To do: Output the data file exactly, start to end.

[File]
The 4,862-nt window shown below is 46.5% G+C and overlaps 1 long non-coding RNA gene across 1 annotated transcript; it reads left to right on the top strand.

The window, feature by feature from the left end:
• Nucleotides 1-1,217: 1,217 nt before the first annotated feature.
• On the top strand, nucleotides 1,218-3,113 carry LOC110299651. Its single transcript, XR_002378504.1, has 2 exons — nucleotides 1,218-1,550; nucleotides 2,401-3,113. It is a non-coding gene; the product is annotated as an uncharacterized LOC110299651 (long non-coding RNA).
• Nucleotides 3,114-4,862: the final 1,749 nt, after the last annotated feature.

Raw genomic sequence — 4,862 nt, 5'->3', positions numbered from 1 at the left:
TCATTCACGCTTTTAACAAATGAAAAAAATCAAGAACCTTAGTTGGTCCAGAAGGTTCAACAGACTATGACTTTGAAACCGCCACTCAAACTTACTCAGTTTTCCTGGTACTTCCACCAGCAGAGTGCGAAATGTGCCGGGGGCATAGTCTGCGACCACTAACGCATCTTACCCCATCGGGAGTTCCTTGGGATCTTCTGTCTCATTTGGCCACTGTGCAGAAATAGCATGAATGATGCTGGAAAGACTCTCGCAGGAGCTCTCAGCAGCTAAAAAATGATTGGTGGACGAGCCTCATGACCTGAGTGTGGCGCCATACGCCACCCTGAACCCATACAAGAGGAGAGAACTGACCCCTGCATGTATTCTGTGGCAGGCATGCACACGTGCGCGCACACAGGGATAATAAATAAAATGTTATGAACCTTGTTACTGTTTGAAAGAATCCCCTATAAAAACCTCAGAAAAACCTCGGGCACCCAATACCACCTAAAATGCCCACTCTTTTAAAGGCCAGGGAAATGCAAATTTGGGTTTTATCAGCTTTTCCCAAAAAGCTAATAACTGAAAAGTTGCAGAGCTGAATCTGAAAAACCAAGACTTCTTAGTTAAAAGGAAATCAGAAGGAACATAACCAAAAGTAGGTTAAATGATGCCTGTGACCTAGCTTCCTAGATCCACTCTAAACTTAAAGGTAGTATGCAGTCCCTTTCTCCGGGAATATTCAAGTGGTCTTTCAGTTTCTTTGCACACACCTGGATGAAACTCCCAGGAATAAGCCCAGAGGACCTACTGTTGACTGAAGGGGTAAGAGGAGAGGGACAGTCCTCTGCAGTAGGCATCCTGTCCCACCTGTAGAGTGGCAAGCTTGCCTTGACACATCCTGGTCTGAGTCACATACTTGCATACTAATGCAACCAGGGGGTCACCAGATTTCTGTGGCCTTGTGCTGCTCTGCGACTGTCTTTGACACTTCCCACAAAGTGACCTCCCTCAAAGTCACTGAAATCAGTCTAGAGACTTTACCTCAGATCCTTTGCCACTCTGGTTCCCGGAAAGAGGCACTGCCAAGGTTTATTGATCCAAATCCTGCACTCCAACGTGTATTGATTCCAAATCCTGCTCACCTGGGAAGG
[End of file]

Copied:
The 4,862-nt window shown below is 46.5% G+C and overlaps 1 long non-coding RNA gene across 1 annotated transcript; it reads left to right on the top strand.

The window, feature by feature from the left end:
• Nucleotides 1-1,217: 1,217 nt before the first annotated feature.
• On the top strand, nucleotides 1,218-3,113 carry LOC110299651. Its single transcript, XR_002378504.1, has 2 exons — nucleotides 1,218-1,550; nucleotides 2,401-3,113. It is a non-coding gene; the product is annotated as an uncharacterized LOC110299651 (long non-coding RNA).
• Nucleotides 3,114-4,862: the final 1,749 nt, after the last annotated feature.

Raw genomic sequence — 4,862 nt, 5'->3', positions numbered from 1 at the left:
TCATTCACGCTTTTAACAAATGAAAAAAATCAAGAACCTTAGTTGGTCCAGAAGGTTCAACAGACTATGACTTTGAAACCGCCACTCAAACTTACTCAGTTTTCCTGGTACTTCCACCAGCAGAGTGCGAAATGTGCCGGGGGCATAGTCTGCGACCACTAACGCATCTTACCCCATCGGGAGTTCCTTGGGATCTTCTGTCTCATTTGGCCACTGTGCAGAAATAGCATGAATGATGCTGGAAAGACTCTCGCAGGAGCTCTCAGCAGCTAAAAAATGATTGGTGGACGAGCCTCATGACCTGAGTGTGGCGCCATACGCCACCCTGAACCCATACAAGAGGAGAGAACTGACCCCTGCATGTATTCTGTGGCAGGCATGCACACGTGCGCGCACACAGGGATAATAAATAAAATGTTATGAACCTTGTTACTGTTTGAAAGAATCCCCTATAAAAACCTCAGAAAAACCTCGGGCACCCAATACCACCTAAAATGCCCACTCTTTTAAAGGCCAGGGAAATGCAAATTTGGGTTTTATCAGCTTTTCCCAAAAAGCTAATAACTGAAAAGTTGCAGAGCTGAATCTGAAAAACCAAGACTTCTTAGTTAAAAGGAAATCAGAAGGAACATAACCAAAAGTAGGTTAAATGATGCCTGTGACCTAGCTTCCTAGATCCACTCTAAACTTAAAGGTAGTATGCAGTCCCTTTCTCCGGGAATATTCAAGTGGTCTTTCAGTTTCTTTGCACACACCTGGATGAAACTCCCAGGAATAAGCCCAGAGGACCTACTGTTGACTGAAGGGGTAAGAGGAGAGGGACAGTCCTCTGCAGTAGGCATCCTGTCCCACCTGTAGAGTGGCAAGCTTGCCTTGACACATCCTGGTCTGAGTCACATACTTGCATACTAATGCAACCAGGGGGTCACCAGATTTCTGTGGCCTTGTGCTGCTCTGCGACTGTCTTTGACACTTCCCACAAAGTGACCTCCCTCAAAGTCACTGAAATCAGTCTAGAGACTTTACCTCAGATCCTTTGCCACTCTGGTTCCCGGAAAGAGGCACTGCCAAGGTTTATTGATCCAAATCCTGCACTCCAACGTGTATTGATTCCAAATCCTGCTCACCTGGGAAGG